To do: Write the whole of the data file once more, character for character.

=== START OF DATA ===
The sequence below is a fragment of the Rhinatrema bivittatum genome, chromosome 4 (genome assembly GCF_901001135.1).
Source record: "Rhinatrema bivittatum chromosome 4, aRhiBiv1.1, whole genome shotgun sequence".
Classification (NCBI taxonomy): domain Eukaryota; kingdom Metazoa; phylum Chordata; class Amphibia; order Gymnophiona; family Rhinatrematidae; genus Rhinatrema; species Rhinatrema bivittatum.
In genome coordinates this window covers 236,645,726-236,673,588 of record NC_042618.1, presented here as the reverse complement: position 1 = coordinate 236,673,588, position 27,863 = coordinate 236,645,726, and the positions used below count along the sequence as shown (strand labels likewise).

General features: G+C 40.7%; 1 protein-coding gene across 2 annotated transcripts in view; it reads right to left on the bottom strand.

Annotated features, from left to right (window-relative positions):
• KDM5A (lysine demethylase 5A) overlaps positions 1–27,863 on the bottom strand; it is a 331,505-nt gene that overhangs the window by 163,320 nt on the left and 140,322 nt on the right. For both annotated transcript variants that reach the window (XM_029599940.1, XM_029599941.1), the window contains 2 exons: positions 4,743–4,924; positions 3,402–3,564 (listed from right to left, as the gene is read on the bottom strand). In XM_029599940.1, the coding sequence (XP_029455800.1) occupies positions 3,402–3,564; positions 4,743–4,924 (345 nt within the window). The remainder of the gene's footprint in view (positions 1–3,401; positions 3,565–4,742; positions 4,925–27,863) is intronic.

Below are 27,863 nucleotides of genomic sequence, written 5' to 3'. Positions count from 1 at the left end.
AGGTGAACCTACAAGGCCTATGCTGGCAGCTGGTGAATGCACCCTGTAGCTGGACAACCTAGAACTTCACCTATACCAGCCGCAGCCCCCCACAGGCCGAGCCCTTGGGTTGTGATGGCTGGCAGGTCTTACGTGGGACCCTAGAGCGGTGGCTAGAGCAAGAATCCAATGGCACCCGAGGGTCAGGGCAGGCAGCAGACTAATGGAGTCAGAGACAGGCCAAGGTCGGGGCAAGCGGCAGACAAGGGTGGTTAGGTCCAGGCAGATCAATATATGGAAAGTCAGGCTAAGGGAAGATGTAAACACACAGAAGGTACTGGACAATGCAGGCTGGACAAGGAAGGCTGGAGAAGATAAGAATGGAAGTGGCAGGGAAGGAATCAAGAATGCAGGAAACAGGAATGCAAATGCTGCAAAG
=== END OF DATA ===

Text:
The sequence below is a fragment of the Rhinatrema bivittatum genome, chromosome 4 (genome assembly GCF_901001135.1).
Source record: "Rhinatrema bivittatum chromosome 4, aRhiBiv1.1, whole genome shotgun sequence".
Classification (NCBI taxonomy): domain Eukaryota; kingdom Metazoa; phylum Chordata; class Amphibia; order Gymnophiona; family Rhinatrematidae; genus Rhinatrema; species Rhinatrema bivittatum.
In genome coordinates this window covers 236,645,726-236,673,588 of record NC_042618.1, presented here as the reverse complement: position 1 = coordinate 236,673,588, position 27,863 = coordinate 236,645,726, and the positions used below count along the sequence as shown (strand labels likewise).

General features: G+C 40.7%; 1 protein-coding gene across 2 annotated transcripts in view; it reads right to left on the bottom strand.

Annotated features, from left to right (window-relative positions):
• KDM5A (lysine demethylase 5A) overlaps positions 1–27,863 on the bottom strand; it is a 331,505-nt gene that overhangs the window by 163,320 nt on the left and 140,322 nt on the right. For both annotated transcript variants that reach the window (XM_029599940.1, XM_029599941.1), the window contains 2 exons: positions 4,743–4,924; positions 3,402–3,564 (listed from right to left, as the gene is read on the bottom strand). In XM_029599940.1, the coding sequence (XP_029455800.1) occupies positions 3,402–3,564; positions 4,743–4,924 (345 nt within the window). The remainder of the gene's footprint in view (positions 1–3,401; positions 3,565–4,742; positions 4,925–27,863) is intronic.

Below are 27,863 nucleotides of genomic sequence, written 5' to 3'. Positions count from 1 at the left end.
AGGTGAACCTACAAGGCCTATGCTGGCAGCTGGTGAATGCACCCTGTAGCTGGACAACCTAGAACTTCACCTATACCAGCCGCAGCCCCCCACAGGCCGAGCCCTTGGGTTGTGATGGCTGGCAGGTCTTACGTGGGACCCTAGAGCGGTGGCTAGAGCAAGAATCCAATGGCACCCGAGGGTCAGGGCAGGCAGCAGACTAATGGAGTCAGAGACAGGCCAAGGTCGGGGCAAGCGGCAGACAAGGGTGGTTAGGTCCAGGCAGATCAATATATGGAAAGTCAGGCTAAGGGAAGATGTAAACACACAGAAGGTACTGGACAATGCAGGCTGGACAAGGAAGGCTGGAGAAGATAAGAATGGAAGTGGCAGGGAAGGAATCAAGAATGCAGGAAACAGGAATGCAAATGCTGCAAAG